Just 5.9% of households expect to buy a property over the next 12 months, while a further 6.4% said they would purchase a home within one to two years, according to Knight Frank and Markit’s latest House Price Sentiment Index.
The monthly survey also found that households in all UK regions perceive that property prices have increased this month.
The highest perceived rate of house price growth in September was recorded in London, followed by the East of England.
Looking ahead, households in all UK regions expect house prices to increase further over the next 12 months – the highest perceived rates of growth were recorded in East and South East England.
“UK price sentiment remains in positive territory, and has stayed broadly stable since the election in May. However the north-south divide is evident, with the average reading for the north of England in September at 54.9 and the south of England at 64.1. This is the second widest gap between the two readings this year,” says Grainne Gilmore, Head of UK Residential Research at Knight Frank.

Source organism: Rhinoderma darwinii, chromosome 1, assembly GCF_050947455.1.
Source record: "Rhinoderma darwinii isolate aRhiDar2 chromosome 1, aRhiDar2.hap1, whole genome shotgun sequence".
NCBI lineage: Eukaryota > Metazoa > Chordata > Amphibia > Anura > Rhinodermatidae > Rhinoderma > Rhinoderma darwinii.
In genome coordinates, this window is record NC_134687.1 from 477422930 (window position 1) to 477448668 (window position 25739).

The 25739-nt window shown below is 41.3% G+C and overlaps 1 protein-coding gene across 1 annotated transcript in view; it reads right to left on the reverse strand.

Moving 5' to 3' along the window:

“Overall, households expect prices to rise over the next 12 months, with eight times as many households anticipating a rise in the value of their home as anticipating a decline. Sentiment is being underpinned by the improving economy, with positive employment data as well as wage growth boosting buyer confidence,” she adds.
“At the same time a shortage of stock on the market is serving, in some cases, to put upward pressure on prices. Again the north-south divide is in evident in the outlook for prices, with the average future house price index for the south of England at 76.0, compared to 63.9 for the north.”
Richard Bush, Co-Founder of CrowdLords, comments: “Of course confidence is high among homeowners or existing investors not looking to expand their portfolios, but what about everyone else? Increasing property prices is obviously good for the economy, but it does cause affordability issues compounded by the current bank lending criteria.”
“Perhaps this is the time for Parents and Grand Parents to take steps to help their "generation rent" children have at least some investment in property.”